Posted by: jeannineatkins | June 28, 2016

Socks and Verse Novels

The local strawberries are so very sweet, and buying at a stand this morning, the kind woman gave me some extras, washed, so I could taste in the car. Delphiniums are doing their very blue thing. Neighbors down the road just got one majestic black cow and one ivory cow, both impressive as if a statue had been hauled off the streets of Paris and plunked in the green field. I straightened my sock drawer and feel embarrassingly satisfied. The news from the world has been making me feel speechless in its face, but my social media also shows me that some people are still baking clementine cakes, reading by the water, feeding hummingbirds, going to work, dancing with librarians, making pottery, fretting over first drafts, and other good things. Sometimes I’m glad to take a very short view of what’s around me, and let the wider background fade.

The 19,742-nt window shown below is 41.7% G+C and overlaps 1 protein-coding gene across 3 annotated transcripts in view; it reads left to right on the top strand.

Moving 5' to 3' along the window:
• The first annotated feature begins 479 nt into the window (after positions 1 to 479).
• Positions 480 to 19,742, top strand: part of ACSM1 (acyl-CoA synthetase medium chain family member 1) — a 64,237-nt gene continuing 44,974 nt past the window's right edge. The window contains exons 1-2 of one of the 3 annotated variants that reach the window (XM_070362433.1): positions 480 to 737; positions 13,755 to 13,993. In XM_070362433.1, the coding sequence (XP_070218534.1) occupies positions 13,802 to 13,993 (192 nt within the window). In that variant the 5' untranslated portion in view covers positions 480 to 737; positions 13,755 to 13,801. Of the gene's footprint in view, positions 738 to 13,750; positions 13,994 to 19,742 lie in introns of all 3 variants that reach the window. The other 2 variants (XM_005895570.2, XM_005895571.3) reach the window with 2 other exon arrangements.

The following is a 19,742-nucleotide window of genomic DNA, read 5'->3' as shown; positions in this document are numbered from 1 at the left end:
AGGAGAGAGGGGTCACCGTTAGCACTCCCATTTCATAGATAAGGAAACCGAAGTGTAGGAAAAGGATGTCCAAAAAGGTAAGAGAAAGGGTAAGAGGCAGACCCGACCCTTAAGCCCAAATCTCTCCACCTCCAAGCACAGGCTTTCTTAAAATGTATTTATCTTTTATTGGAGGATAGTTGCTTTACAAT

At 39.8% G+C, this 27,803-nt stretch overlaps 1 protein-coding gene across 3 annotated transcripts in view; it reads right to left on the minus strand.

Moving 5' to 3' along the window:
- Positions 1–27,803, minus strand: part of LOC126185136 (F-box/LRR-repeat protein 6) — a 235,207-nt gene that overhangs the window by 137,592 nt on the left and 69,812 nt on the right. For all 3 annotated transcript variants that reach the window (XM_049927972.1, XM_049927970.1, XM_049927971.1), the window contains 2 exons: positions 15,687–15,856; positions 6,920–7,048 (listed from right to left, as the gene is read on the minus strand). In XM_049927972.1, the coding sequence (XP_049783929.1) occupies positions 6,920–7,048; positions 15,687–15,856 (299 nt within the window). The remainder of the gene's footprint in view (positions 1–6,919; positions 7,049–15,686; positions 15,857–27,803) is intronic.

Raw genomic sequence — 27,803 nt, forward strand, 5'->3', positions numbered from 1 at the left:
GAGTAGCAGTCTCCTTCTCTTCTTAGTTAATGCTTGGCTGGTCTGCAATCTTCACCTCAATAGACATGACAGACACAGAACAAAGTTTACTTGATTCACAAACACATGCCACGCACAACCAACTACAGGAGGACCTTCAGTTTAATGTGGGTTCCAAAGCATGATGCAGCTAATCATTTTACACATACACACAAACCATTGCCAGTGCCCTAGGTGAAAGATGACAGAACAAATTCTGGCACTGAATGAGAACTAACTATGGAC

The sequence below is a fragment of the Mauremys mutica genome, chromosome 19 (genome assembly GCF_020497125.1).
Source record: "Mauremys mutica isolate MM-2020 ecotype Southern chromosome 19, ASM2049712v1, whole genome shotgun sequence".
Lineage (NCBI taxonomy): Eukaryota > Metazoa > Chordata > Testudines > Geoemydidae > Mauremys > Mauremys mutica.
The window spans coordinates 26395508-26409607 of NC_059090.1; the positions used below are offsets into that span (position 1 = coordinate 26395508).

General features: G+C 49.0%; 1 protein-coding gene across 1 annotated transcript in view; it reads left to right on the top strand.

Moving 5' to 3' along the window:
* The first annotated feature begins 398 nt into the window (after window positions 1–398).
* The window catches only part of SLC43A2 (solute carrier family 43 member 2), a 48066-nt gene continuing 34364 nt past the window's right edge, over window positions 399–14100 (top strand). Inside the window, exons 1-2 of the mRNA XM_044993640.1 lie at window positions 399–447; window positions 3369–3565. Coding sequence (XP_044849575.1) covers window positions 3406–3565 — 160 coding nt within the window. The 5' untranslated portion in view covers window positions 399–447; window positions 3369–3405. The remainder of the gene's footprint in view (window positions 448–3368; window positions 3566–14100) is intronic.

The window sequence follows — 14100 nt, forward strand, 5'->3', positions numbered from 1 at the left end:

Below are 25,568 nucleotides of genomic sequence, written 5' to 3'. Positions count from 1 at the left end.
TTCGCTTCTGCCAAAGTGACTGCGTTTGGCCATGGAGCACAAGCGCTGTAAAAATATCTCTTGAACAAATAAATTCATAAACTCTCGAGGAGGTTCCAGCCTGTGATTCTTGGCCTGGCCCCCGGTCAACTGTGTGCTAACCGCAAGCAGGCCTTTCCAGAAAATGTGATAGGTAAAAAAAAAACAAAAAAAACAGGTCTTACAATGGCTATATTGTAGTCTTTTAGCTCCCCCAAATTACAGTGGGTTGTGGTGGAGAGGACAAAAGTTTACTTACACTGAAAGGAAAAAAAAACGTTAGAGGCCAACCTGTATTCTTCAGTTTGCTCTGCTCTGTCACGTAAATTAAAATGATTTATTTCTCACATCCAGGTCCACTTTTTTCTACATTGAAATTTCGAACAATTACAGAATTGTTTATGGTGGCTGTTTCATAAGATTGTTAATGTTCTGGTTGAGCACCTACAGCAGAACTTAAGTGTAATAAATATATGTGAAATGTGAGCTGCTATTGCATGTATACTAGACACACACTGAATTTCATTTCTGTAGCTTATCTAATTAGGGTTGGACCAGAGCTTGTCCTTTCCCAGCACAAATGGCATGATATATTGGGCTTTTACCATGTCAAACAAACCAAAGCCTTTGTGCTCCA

Those short views can be solace. It’s one reason why I’m glad to be teaching a course in verse novels at Simmons at the Carle starting this afternoon. I look forward to meeting ten people who care about the genre, and it’s one that doesn’t skirt news of the world, but also promises beauty. In Love That Dog and Hate That Cat, Sharon Creech shows a boy slowly approaching grief with words. In that first volume, it takes Jack about eighty pages to get to the memory he needs to mark. Locomotion by Jacqueline Woodson shows us another boy who lives in a harsher world but also uses language to navigate memory and loss, and finds beauty in his relationship to his sister. Oh, and we’ve got a few essays, also, though they’re crankier re defining poetry than Ms. Stretchberry or Ms. Marcus. Those teachers and Jack and Lonnie are characters I feel enriched for knowing. And when I write, I also choose characters who I love and want to spend a long time with. They make the rest of the world fade for just a while, even while calling me to another complicated world on the page. What a privilege. And truly, even better than matching socks snuggled close.